“Do your job, but do it without taking away my rights!” People in the audience were nodding their heads in agreement. It’s apparent that some interpret President Obama’s announcement of increased security as an invasion of privacy and basic rights. Students also turned to Twitter to express their thoughts on the event. While their beliefs leaned both ways, many agreed that Morehouse College had a more effective presentation. “Howard had a good argument, but weak delivery,” said Christopher Cloud, a sophomore, Legal Com-

munications major. There was a surprising shift of momentum for the Howard team during the second debate. Radiah Shabbazz, a senior, Print/Online Journalism major, was the last to speak. Shabbazz, disturbed by Morehouse’s claim that Howard was “going to lose” due to not proving necessary points, exclaimed, “[Howard] will not lose today!” She went further to point out the staggering statistics on those who do not have health insurance and received a thundering applause from the crowd. Although tensions were high in

Pepsi Fan Festival Tailgate Brings Students & Alumni Jasmine Quarles Contributing Writer If you were looking for an affordable way to celebrate the AT&T Nations Football Classic the Pepsi Fan Festival held at the RFK stadium in Lot 5 would have been your best find. As students, alumni, and patrons arrived to RFK stadium via metro or car, the Fan Festival was their first stop. From 11am until 3pm the gates were free and open to the public, for everyone to mingle and explore the various tables. As the loud R&B music blared from the AT&T Soundstage speakers, patrons were presented with tables that included Greek paraphernalia, jewelry and small trinkets, and free sunglasses. The vendors present were proud sponsors AT&T and Pepsi. Along with those were: The Howard University Bookstore, The Department of Howard Alumni Relations, WHBC, BET,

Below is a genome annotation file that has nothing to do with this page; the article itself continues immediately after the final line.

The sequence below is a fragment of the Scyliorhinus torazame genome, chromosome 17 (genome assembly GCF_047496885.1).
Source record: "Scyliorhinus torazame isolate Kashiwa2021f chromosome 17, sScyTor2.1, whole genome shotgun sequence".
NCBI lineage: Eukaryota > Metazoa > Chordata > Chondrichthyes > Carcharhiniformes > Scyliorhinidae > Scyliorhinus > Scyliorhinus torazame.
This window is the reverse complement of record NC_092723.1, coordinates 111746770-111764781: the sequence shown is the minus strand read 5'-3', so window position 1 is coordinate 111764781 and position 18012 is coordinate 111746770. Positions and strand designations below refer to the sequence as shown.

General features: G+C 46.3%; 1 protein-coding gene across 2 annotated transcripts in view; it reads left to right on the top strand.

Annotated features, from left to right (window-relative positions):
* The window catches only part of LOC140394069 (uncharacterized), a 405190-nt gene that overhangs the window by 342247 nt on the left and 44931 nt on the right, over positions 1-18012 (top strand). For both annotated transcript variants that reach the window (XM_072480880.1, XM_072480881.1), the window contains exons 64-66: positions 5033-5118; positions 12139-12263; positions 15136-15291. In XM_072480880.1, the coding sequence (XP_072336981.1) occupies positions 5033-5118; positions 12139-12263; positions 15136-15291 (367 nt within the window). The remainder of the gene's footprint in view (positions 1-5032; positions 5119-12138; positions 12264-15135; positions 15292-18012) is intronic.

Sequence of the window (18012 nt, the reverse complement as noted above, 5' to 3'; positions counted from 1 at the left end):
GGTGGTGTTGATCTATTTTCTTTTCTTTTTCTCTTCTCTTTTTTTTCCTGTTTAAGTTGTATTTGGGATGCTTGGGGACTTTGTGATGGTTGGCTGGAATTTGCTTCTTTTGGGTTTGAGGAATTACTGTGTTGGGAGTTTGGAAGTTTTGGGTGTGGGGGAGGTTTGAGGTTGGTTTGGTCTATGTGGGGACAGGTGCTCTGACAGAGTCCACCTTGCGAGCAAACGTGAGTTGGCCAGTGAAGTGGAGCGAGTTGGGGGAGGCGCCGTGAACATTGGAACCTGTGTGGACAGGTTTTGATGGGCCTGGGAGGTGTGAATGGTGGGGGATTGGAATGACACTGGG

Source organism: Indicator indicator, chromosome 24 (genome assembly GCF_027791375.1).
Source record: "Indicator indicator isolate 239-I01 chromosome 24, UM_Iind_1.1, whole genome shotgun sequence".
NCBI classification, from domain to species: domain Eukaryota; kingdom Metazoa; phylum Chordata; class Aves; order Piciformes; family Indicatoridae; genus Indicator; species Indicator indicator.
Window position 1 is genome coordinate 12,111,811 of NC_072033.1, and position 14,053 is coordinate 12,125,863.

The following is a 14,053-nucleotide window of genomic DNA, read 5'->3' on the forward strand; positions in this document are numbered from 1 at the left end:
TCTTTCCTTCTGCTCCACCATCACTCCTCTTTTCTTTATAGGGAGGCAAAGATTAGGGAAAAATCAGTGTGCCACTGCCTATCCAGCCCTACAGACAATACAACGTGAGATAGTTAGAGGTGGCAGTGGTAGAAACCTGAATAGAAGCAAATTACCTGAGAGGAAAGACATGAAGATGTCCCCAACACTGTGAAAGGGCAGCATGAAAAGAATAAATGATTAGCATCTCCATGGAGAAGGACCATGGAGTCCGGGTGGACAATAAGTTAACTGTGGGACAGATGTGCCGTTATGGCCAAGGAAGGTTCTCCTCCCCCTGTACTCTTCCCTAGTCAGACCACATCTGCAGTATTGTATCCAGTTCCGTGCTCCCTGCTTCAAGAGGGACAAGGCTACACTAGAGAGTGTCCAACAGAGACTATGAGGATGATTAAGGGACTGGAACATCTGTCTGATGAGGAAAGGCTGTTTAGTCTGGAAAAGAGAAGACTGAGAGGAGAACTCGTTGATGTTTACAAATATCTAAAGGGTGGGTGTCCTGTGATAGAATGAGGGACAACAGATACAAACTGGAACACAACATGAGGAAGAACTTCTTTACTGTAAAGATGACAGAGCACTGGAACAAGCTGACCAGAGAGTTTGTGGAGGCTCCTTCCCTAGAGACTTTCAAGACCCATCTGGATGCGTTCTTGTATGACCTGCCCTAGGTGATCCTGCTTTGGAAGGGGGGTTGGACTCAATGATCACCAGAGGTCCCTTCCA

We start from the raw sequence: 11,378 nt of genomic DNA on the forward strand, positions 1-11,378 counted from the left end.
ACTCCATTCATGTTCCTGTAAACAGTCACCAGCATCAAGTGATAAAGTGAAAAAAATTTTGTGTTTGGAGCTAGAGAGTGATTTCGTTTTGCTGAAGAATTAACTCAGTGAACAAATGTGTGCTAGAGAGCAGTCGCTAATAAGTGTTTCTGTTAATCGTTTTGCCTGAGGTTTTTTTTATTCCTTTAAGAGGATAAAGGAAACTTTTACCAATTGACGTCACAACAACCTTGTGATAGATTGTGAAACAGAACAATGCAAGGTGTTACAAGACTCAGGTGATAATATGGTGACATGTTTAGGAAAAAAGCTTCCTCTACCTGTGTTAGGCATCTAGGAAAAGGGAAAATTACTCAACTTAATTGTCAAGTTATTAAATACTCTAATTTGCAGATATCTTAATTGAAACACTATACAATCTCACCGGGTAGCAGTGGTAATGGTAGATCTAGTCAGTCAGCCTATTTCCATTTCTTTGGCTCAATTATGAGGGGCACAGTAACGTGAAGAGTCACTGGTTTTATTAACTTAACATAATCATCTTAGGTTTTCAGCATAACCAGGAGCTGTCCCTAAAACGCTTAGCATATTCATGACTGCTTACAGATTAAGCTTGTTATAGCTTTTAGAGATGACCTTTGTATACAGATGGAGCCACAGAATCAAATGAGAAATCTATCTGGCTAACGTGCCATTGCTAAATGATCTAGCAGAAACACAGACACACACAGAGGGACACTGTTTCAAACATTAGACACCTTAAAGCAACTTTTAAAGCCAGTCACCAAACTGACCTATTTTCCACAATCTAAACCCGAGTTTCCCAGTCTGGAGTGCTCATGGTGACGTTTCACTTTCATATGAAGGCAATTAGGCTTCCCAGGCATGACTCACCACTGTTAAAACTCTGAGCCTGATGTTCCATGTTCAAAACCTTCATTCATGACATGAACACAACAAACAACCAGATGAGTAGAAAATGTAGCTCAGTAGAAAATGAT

Wells Fargo, Morehouse Maroon Tigers,, UBER, JAP (Jesus Answers Prayers), Thurgood Marshall College Fund, Mary Kay, ABC 7/News Channel 8, Home Depot, Amtrak, and the well-known radio stations in the DMV area: WPGC 95.5, WKYS 93.9, Magic 102.3, and WHUR 96.3. The volunteers were bright with smiles as people crowded around each table. As BET and Wells Fargo handed out fans, you could learn about a downloadable App from UBER in case you were ever in need of a ride from a taxi, town car, or SUV. The Fan Festival was filled with miniature giveaways and opportunities for students, alumni, and other attendees. When the temperatures increased you could maneuver your way over to Pepsi and grab a free sample of soda while waiting for the performance to start. Whether you responded to the call of Howard

University or Morehouse College, the Fan Festival was fair ground. At the BET tent just after the gates opened celebrity Jay Ellis also known as Blue from the BET show “The Game” made the crowd go crazy. “I appreciate the Pepsi Fan Festival and the HU and Morehouse family because it provided a release from studies and gave us a chance to bond,” said LaQuita Howard, junior Advertising major while waiting in line for a photo. Dressed down in a blue button up shirt and yellow pants he sat and signed photos for anxious onlookers and posed for numerous pictures. If you weren’t waiting in line for Jay Ellis then Rita’s was the alternate crowd pleaser. Once the clouds started to pass over and the sun started to beat down on the pavement, the AT&T soundstage introduced Experience Unlimited (E.U) and Mambo


Sauce. The crowd started to sway as a mix of R&B and GoGo began to play through the speakers. With the upcoming performance of Raheem DeVaughn on the horizon the space in front of the stage quickly filled. If you weren’t gathered in the front of the stage then maybe you were drawn to a cheesesteak or waffle from one of the nearby food trucks. Food for the Soul, Cheesesteaks & Speidi, and Capital Chicken and Waffles were some of the food trucks that were posted on the side. Just before Raheem DeVaughn graced the stage, singer Letoya Luckett was escorted by two bodyguards to the BET tent to discuss her show Culture List on Centric TV. Some of the people started to drift away from the tables and congregate in the middle of the pavement when the announcement came across the speakers. Raheem DeVaughn began performing new songs from his upcoming album